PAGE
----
Being persistent with your exclusive sourcing strategy will attract promising software engineers to your company, but ascertaining if they’re a good hire will mean implementing a code test or offering them a short-term contract.
Tom Pinckney, manager of eBay’s NYC R&D Center, highlights the two-way value of using a code test as a recruiting tool:
“At SiteAdvisor, Hunch and now eBay we've long been fans of making practical onsite coding projects an integral part of the interview process…What I have slowly started to learn is that this is also about the candidate learning about us: what we value in a developer, what we think is important, what kind of problems we work on, and how we solve those problems.”
As the first week of February 2014 comes to a close, we’ve decided to kick start a weekly round-up. Here, you'll find links to the best recruitment articles of the week, along with a look back at what the Entelo blog brought you over the past several days.
While the certification program has benefits—and shortcomings—it furnishes a perfect segue to talking about the possibility (or impossibility) of a formalized and universal certification for recruiters.
Why hasn’t anyone come along and created “THE certification” for the profession to act as a “rite of passage” regardless of specialization or industry? Is this even necessary? What about all the other certifications already in existence? Are they good enough?
Building a team often requires a team effort. Why hiring managers and recruiters need to work together to hire the right people is anything but ambiguous: their collaborative efforts can make or break a company.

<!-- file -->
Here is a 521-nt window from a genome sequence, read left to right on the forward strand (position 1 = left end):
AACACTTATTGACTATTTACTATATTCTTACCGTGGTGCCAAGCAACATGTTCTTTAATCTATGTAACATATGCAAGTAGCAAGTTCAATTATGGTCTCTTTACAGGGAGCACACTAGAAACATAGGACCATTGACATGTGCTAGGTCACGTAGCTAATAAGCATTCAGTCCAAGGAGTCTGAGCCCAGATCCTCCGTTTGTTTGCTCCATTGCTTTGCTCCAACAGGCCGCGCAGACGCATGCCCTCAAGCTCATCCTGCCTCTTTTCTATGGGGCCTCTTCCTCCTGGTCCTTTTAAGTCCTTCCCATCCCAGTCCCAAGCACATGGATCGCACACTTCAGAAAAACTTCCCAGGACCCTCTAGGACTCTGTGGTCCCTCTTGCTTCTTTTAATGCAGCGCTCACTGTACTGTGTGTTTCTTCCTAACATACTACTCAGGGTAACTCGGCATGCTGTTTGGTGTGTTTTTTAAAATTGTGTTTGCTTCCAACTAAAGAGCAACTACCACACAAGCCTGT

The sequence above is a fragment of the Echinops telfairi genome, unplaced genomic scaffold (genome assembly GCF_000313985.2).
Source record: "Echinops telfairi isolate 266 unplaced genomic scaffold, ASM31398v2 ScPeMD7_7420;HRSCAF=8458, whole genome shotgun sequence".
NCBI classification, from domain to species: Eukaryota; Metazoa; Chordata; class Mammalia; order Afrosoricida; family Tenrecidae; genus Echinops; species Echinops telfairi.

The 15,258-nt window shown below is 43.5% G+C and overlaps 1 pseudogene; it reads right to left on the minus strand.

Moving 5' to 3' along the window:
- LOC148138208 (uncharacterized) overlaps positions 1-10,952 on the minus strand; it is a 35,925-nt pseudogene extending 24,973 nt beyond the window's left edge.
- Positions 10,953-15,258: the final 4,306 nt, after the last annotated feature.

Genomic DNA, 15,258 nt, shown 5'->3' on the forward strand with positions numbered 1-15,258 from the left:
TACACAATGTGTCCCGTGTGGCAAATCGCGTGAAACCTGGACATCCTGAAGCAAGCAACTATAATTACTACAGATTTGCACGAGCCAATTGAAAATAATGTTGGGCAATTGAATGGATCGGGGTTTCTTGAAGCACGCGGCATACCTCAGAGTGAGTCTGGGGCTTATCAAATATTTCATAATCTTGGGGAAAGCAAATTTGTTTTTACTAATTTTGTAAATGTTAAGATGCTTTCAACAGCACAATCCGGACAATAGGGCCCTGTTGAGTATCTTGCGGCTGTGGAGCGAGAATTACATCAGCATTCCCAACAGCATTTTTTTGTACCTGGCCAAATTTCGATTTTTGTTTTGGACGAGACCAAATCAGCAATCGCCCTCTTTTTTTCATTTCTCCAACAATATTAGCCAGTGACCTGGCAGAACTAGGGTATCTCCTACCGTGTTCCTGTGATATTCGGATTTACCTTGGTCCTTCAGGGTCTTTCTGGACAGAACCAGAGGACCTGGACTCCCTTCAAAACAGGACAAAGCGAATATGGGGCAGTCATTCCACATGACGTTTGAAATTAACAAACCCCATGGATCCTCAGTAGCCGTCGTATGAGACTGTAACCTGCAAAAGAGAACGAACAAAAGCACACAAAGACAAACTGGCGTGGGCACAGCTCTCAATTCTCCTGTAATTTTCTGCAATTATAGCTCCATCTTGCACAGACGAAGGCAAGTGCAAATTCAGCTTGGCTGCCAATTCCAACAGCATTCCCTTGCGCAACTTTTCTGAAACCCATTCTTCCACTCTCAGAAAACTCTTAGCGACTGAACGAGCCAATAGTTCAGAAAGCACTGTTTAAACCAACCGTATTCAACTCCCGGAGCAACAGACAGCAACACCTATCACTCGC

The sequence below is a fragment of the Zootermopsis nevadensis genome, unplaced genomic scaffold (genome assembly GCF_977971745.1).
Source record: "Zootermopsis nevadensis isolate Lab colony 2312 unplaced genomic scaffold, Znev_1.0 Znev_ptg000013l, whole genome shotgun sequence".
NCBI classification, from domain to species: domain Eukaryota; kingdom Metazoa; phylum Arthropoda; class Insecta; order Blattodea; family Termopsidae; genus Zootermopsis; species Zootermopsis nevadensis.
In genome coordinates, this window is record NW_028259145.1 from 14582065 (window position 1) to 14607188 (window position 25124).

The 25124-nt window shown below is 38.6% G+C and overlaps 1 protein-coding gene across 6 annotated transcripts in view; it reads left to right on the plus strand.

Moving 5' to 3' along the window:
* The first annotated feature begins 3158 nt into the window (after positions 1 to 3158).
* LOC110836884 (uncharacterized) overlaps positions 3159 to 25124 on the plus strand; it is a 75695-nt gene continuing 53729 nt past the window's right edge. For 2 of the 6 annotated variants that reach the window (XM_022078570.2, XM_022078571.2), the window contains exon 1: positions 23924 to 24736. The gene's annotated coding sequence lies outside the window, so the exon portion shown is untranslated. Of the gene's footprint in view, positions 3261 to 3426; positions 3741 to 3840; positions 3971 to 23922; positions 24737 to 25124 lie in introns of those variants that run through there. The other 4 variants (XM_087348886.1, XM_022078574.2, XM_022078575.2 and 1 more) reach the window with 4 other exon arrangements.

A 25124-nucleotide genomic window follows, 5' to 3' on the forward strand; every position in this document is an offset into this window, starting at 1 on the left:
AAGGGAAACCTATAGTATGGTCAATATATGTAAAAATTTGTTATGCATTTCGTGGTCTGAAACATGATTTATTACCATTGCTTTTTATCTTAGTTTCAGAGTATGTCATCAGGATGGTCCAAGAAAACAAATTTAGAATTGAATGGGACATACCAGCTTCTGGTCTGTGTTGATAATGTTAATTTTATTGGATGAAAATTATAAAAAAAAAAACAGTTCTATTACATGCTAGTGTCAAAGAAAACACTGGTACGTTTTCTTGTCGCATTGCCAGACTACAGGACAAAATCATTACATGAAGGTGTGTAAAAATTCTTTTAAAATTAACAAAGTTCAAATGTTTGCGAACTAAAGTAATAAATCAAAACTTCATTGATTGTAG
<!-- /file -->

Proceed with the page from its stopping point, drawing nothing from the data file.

Cultivating a successful relationship between both parties begins with defining expectations, building trust, and creating an unshakable foundation for persistent communication.
Hiring managers and recruiters try to solve the same set of problems, yet far too often they approach the solutions with drastically different motivations and goals.
Katy Perry (twitter handle not necessary) is now officially “Queen of Twitter” with more than 50 million followers—or “Katycats.”
Go ahead and ask, “What does this have to do with HR and recruiting?” The answer is social media talent branding. Branding is no longer limited to the marketing domain. Your talent is your brand, so the recruiting and talent acquisition function of HR needs to be precise in crafting social media campaigns.
Although Perry can drive engagement simply by being a pop media icon, she also had three pertinent insights when asked how she managed to tame the social media dragon:
The competition for software engineers is intense. And why shouldn't it be? Brilliant and engaged engineers form the backbone of your company. If you want to hire the best engineers on the market you need to focus on what they want. Many companies try to tempt talent with extravagant work perks--gourmet meals, outlandish game rooms, unlimited vacation, napping stations, fitness classes, recording studios and many more bonuses.
While this approach has its virtues, you don’t want to lose sight of enticing engineers by appealing to the very nature of their profession. You have to understand the fascinating mind it takes to engage in their field of work, and speak to their values.